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Eur J Vasc Endovasc Surg. 2013 Jun;45(6):657-64. doi: 10.1016/j.ejvs.2013.03.015. Epub 2013 Apr 19.

Is hypovitaminosis D associated with abdominal aortic aneurysm, and is there a dose-response relationship?

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Western Australian Centre for Health and Ageing, Centre for Medical Research, Western Australian Institute for Medical Research, Perth, Australia.



This study aims to investigate the association between plasma 25-hydroxyvitamin D (25(OH)D) concentrations with the presence of abdominal aortic aneurysm (AAA) and aortic diameter.


An observational study of 4233 community-dwelling men aged 70-88 years, who participated in a randomised controlled trial of screening for AAA.


Infrarenal aortic diameter measured by ultrasound and 25(OH)D by immunoassay.


A total of 311 men (7.4%) with AAA (defined as aortic diameter ≥ 30 mm) comprised the study. Multivariable models were adjusted for age, smoking, cardiovascular disease, hypertension, diabetes, dyslipidaemia, body mass index and serum creatinine concentration. Amongst men with the lowest 25(OH)D quartile of values compared with the highest quartile, the adjusted odds ratio of having an AAA increased in a graded fashion from 1.23 (95% confidence interval (CI) 0.87-1.73) for AAA ≥ 30 mm to 5.42 (95% CI 1.85-15.88) for AAA ≥ 40 mm. Similarly, there was a dose-response relationship between 25(OH)D concentrations and the size of the AAA: every 10-nmol l(-1) decrease in 25(OH)D levels was associated with 0.49 mm (95% CI 0.11-0.87) increase in mean aortic diameter.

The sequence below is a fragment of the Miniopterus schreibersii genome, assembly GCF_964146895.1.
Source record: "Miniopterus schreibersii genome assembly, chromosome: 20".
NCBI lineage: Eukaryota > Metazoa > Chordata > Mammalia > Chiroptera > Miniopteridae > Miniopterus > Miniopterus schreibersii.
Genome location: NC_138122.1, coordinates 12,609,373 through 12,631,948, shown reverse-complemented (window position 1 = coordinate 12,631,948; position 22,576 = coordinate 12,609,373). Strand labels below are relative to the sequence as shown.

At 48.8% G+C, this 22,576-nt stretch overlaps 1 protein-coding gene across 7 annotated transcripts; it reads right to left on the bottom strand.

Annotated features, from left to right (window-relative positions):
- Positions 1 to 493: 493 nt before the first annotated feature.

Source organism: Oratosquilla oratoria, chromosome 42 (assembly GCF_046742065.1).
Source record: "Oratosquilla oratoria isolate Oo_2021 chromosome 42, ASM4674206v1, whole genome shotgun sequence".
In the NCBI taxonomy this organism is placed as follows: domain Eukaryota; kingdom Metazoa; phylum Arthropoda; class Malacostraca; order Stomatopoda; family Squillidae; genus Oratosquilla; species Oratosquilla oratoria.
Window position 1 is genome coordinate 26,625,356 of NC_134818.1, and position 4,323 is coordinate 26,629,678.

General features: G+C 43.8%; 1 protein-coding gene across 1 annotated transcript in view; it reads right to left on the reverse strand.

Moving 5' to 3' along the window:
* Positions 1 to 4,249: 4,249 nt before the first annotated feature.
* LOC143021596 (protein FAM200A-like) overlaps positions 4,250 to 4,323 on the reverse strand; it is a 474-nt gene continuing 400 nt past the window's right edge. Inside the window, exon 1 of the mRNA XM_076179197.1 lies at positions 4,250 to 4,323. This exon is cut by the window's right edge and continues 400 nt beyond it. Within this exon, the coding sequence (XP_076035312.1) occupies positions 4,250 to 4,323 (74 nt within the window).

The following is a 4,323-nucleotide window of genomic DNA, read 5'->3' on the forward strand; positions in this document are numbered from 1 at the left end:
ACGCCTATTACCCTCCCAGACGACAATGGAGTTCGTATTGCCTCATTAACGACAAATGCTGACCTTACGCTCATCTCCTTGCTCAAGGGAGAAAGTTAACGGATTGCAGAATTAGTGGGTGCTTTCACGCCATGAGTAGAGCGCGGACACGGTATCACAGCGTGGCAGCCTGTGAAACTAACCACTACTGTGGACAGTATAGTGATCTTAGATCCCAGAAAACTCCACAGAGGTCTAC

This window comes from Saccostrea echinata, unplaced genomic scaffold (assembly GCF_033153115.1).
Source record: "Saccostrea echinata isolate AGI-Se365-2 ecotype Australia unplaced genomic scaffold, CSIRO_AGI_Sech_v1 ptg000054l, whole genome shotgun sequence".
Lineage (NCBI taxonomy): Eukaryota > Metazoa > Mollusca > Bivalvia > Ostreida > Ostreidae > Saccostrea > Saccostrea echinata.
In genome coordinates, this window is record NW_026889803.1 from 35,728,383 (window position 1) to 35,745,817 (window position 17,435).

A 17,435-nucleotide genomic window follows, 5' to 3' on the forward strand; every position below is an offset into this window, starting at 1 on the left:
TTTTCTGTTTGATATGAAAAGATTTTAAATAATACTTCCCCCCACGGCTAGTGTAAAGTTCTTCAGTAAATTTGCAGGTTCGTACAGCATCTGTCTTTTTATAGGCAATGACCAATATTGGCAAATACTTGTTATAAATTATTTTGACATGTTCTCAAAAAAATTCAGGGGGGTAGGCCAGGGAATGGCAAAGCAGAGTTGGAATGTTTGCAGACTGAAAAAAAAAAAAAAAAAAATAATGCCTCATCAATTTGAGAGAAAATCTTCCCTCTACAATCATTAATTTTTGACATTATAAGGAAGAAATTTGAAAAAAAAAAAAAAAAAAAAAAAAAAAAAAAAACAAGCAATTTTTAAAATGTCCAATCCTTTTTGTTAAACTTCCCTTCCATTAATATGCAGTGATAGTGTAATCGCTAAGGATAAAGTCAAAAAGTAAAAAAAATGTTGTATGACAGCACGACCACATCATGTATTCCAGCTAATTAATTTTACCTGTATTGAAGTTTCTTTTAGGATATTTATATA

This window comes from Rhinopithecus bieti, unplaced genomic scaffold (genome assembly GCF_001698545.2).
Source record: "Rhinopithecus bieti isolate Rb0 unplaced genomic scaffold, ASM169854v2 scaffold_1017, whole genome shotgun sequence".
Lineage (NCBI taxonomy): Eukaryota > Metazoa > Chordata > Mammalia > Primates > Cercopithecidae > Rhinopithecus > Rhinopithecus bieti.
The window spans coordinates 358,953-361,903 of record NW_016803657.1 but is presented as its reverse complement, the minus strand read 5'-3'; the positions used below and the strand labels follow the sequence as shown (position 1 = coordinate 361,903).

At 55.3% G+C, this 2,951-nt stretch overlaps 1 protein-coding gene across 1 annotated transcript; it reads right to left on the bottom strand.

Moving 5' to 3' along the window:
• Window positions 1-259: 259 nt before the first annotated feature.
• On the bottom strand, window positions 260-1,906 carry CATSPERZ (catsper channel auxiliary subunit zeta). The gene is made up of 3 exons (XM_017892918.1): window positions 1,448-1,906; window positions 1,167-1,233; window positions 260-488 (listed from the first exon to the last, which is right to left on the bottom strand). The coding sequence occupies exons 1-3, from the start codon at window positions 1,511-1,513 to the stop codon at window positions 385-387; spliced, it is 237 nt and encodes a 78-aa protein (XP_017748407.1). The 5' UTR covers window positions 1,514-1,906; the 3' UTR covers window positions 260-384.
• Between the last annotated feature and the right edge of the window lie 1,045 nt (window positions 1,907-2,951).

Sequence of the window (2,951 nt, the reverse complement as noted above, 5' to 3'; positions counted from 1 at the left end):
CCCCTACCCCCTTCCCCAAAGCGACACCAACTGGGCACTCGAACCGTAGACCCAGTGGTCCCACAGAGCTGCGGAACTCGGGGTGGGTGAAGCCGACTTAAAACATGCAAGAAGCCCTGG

Low vitamin D status is associated with the presence of larger AAA in older men, and there is a graded inverse relationship between 25(OH)D concentrations and AAA diameter. Further research is needed to clarify the mechanisms underlying these associations.

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